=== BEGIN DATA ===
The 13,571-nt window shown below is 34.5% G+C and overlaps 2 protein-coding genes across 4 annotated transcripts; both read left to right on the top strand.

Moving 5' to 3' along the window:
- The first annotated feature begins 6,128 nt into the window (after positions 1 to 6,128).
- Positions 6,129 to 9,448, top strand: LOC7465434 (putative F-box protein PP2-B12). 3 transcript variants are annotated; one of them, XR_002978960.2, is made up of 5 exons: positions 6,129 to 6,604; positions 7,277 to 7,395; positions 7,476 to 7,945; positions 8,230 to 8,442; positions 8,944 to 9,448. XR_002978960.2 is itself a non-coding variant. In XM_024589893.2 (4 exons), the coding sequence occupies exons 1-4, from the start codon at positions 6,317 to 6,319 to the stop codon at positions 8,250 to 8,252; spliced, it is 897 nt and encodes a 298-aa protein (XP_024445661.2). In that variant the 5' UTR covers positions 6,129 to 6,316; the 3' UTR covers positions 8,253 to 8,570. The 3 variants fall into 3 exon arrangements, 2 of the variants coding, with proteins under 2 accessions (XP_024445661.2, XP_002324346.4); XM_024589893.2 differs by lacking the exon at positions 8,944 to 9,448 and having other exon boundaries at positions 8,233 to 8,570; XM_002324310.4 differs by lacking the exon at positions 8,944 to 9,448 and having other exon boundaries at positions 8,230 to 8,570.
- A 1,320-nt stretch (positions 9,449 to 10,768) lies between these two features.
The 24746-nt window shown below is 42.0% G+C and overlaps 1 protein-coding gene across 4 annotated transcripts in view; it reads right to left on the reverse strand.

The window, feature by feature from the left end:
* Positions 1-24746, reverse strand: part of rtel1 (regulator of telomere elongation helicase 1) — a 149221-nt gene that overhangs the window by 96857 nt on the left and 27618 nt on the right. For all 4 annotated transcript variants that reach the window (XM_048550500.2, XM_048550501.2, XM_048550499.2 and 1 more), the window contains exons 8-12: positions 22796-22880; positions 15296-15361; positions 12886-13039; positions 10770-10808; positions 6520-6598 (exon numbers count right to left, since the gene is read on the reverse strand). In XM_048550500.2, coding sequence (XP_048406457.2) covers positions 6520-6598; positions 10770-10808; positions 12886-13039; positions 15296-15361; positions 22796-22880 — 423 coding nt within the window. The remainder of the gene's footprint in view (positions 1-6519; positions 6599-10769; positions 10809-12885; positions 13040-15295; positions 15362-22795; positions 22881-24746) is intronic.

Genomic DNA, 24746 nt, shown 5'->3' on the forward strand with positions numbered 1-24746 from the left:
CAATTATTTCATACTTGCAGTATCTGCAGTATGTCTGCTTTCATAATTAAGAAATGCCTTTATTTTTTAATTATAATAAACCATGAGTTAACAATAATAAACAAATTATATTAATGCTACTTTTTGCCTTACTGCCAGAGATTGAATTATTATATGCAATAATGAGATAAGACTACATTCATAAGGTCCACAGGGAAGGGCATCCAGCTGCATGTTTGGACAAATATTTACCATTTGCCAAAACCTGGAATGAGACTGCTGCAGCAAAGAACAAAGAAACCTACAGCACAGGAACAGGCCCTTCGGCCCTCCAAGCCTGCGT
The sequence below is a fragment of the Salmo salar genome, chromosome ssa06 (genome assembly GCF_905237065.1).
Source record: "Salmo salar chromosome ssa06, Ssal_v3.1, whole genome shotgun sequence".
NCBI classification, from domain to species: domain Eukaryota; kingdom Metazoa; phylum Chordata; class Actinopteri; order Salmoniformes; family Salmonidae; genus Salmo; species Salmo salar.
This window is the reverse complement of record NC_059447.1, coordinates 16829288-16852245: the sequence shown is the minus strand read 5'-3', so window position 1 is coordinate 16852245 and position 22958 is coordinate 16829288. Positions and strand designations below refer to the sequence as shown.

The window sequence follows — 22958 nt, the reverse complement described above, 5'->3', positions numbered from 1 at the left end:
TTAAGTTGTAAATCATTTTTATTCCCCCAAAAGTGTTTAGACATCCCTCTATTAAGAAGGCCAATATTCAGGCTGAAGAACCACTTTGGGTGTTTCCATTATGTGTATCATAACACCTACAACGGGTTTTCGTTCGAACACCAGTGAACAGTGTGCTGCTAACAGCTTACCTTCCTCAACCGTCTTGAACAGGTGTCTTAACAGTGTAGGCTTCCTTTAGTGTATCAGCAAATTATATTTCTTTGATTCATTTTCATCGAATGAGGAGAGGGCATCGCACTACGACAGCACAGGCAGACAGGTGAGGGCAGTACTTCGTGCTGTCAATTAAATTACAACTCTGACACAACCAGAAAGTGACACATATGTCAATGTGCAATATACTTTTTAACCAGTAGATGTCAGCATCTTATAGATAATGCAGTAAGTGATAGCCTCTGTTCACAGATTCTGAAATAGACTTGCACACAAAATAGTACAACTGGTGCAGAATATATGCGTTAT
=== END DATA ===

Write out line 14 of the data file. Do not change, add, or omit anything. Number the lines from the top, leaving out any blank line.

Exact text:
This window is the reverse complement of record NC_059447.1, coordinates 16829288-16852245: the sequence shown is the minus strand read 5'-3', so window position 1 is coordinate 16852245 and position 22958 is coordinate 16829288. Positions and strand designations below refer to the sequence as shown.